Lymph nodes can contain large numbers of tuberculosis-causing bacteria and serve as long-term reservoirs of bacterial persistence, according to a study published November 1 in the open-access journal PLOS Pathogens by JoAnne Flynn of the University of Pittsburgh School of Medicine, and colleagues.
As niches for persistent infection, these organs are likely to play a larger role in tuberculosis than previously appreciated.
Tuberculosis is one of the significant causes of morbidity and mortality in the world. It is commonly considered a chronic lung disease, and lung infection has been the primary focus of tuberculosis research and treatment. But infection can occur in any organ, and the lymph nodes — small bean-shaped structures that are part of the body’s immune system — are among the most frequently infected sites of Mycobacterium tuberculosis (Mtb) – the bacteria that cause tuberculosis. Currently, it is not clear how lymph nodes respond to Mtb infection. To address this question, Flynn and her colleagues examined the effect of Mtb infection on lymph nodes in cynomolgus and rhesus macaques — two closely related primate species that replicate tuberculosis in humans.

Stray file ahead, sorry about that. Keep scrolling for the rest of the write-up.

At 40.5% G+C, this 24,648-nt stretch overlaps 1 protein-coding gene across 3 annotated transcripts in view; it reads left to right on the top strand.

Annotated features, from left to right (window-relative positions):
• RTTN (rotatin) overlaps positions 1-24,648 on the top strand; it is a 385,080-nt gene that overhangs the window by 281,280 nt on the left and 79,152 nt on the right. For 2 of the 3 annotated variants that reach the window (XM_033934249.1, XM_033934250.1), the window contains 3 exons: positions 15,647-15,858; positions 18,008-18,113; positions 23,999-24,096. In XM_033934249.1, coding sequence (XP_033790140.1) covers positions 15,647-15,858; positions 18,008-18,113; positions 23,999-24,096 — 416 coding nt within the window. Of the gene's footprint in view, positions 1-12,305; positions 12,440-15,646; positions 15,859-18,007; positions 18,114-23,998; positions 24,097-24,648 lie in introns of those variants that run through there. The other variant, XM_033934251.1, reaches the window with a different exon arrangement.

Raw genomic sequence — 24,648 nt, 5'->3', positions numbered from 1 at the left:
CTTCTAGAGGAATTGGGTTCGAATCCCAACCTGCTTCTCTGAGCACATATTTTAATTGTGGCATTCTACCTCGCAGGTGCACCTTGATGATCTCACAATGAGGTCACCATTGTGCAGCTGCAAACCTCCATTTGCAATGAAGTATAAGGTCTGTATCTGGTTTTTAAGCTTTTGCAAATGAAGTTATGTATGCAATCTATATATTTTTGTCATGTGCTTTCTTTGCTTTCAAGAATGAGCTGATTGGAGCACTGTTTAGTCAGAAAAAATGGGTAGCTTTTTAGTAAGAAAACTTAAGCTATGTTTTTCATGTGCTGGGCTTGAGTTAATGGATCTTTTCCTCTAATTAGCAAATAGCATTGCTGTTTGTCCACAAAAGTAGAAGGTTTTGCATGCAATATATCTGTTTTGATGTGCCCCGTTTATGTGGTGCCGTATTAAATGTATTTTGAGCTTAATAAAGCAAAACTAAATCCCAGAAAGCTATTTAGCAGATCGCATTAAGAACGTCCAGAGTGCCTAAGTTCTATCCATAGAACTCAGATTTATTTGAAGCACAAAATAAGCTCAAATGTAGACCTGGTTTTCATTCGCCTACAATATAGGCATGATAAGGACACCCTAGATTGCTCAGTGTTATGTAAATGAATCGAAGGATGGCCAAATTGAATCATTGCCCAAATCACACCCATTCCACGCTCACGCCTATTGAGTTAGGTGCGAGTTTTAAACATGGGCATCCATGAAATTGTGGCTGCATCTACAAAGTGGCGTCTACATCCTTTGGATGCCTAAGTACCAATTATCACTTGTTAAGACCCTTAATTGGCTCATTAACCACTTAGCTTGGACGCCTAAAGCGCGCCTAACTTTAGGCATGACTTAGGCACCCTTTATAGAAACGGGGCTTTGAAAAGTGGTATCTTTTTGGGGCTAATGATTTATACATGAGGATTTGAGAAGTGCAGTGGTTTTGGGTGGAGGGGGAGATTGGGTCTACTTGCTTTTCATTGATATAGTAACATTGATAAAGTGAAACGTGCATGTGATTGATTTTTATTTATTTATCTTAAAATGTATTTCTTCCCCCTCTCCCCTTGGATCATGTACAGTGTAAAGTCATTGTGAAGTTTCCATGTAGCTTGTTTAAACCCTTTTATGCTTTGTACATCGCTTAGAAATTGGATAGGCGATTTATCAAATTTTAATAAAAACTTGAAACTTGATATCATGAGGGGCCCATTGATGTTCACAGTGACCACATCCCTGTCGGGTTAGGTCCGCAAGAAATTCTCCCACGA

They found that overall lymph nodes are not effective killers of Mtb, especially in rhesus macaques. In contrast, in previous work, the authors found that a large proportion of lung granulomas were quite effective at killing the TB bacilli. Thus, lymph nodes associated with lungs are sites of prolonged persistence of the infection. Mtb infection also resulted in the destruction of the lymph node structure, and this was associated with increased bacterial burden. After a short course of anti-tuberculosis drug therapy, the reduction in bacterial burden was lower in lymph nodes than in the lungs. According to the authors, further research in this area may lead to strategies that improve tuberculosis treatment and patient outcomes. In particular, the findings suggest that lymph node infection should be considered when assessing vaccine and treatment efficacy.